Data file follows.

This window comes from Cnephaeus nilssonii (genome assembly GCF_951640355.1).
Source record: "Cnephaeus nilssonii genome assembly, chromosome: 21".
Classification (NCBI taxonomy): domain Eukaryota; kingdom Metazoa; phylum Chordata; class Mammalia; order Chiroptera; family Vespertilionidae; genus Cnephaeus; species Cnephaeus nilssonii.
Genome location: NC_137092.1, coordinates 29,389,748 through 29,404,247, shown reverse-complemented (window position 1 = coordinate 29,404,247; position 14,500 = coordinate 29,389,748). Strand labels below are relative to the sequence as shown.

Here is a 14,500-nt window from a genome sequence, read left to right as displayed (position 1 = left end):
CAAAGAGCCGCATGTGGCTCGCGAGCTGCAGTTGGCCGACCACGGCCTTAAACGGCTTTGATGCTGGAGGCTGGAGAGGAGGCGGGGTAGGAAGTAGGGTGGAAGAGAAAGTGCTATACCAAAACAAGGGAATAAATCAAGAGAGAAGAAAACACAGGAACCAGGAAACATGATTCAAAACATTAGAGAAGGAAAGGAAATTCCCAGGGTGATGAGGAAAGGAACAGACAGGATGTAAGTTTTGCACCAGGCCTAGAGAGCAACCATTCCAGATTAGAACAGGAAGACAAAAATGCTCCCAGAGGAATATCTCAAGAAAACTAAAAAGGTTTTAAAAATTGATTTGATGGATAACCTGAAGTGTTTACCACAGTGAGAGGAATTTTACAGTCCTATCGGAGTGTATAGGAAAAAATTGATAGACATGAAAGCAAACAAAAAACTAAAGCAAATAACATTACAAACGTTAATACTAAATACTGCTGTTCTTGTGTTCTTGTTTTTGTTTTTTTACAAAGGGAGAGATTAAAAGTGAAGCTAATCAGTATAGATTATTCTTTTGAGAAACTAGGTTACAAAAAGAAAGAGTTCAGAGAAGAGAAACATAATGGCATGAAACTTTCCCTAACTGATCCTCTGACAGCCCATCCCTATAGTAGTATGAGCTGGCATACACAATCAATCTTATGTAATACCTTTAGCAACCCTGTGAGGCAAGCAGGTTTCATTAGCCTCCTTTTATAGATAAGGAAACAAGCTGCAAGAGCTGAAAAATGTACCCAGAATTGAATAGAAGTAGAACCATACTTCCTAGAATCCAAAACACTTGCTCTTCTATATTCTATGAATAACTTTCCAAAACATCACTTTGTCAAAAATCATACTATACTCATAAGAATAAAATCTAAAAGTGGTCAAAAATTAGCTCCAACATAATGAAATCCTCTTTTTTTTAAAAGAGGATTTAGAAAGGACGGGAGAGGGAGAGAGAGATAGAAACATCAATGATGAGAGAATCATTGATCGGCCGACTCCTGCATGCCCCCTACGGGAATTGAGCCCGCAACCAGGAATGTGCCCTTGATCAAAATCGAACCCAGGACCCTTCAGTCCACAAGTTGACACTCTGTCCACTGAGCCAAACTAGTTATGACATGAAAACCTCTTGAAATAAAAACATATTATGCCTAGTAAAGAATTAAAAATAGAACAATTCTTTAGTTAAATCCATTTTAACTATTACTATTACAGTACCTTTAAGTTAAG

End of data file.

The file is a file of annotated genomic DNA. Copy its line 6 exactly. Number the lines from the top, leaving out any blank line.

CAAAGAGCCGCATGTGGCTCGCGAGCTGCAGTTGGCCGACCACGGCCTTAAACGGCTTTGATGCTGGAGGCTGGAGAGGAGGCGGGGTAGGAAGTAGGGTGGAAGAGAAAGTGCTATACCAAAACAAGGGAATAAATCAAGAGAGAAGAAAACACAGGAACCAGGAAACATGATTCAAAACATTAGAGAAGGAAAGGAAATTCCCAGGGTGATGAGGAAAGGAACAGACAGGATGTAAGTTTTGCACCAGGCCTAGAGAGCAACCATTCCAGATTAGAACAGGAAGACAAAAATGCTCCCAGAGGAATATCTCAAGAAAACTAAAAAGGTTTTAAAAATTGATTTGATGGATAACCTGAAGTGTTTACCACAGTGAGAGGAATTTTACAGTCCTATCGGAGTGTATAGGAAAAAATTGATAGACATGAAAGCAAACAAAAAACTAAAGCAAATAACATTACAAACGTTAATACTAAATACTGCTGTTCTTGTGTTCTTGTTTTTGTTTTTTTACAAAGGGAGAGATTAAAAGTGAAGCTAATCAGTATAGATTATTCTTTTGAGAAACTAGGTTACAAAAAGAAAGAGTTCAGAGAAGAGAAACATAATGGCATGAAACTTTCCCTAACTGATCCTCTGACAGCCCATCCCTATAGTAGTATGAGCTGGCATACACAATCAATCTTATGTAATACCTTTAGCAACCCTGTGAGGCAAGCAGGTTTCATTAGCCTCCTTTTATAGATAAGGAAACAAGCTGCAAGAGCTGAAAAATGTACCCAGAATTGAATAGAAGTAGAACCATACTTCCTAGAATCCAAAACACTTGCTCTTCTATATTCTATGAATAACTTTCCAAAACATCACTTTGTCAAAAATCATACTATACTCATAAGAATAAAATCTAAAAGTGGTCAAAAATTAGCTCCAACATAATGAAATCCTCTTTTTTTTAAAAGAGGATTTAGAAAGGACGGGAGAGGGAGAGAGAGATAGAAACATCAATGATGAGAGAATCATTGATCGGCCGACTCCTGCATGCCCCCTACGGGAATTGAGCCCGCAACCAGGAATGTGCCCTTGATCAAAATCGAACCCAGGACCCTTCAGTCCACAAGTTGACACTCTGTCCACTGAGCCAAACTAGTTATGACATGAAAACCTCTTGAAATAAAAACATATTATGCCTAGTAAAGAATTAAAAATAGAACAATTCTTTAGTTAAATCCATTTTAACTATTACTATTACAGTACCTTTAAGTTAAG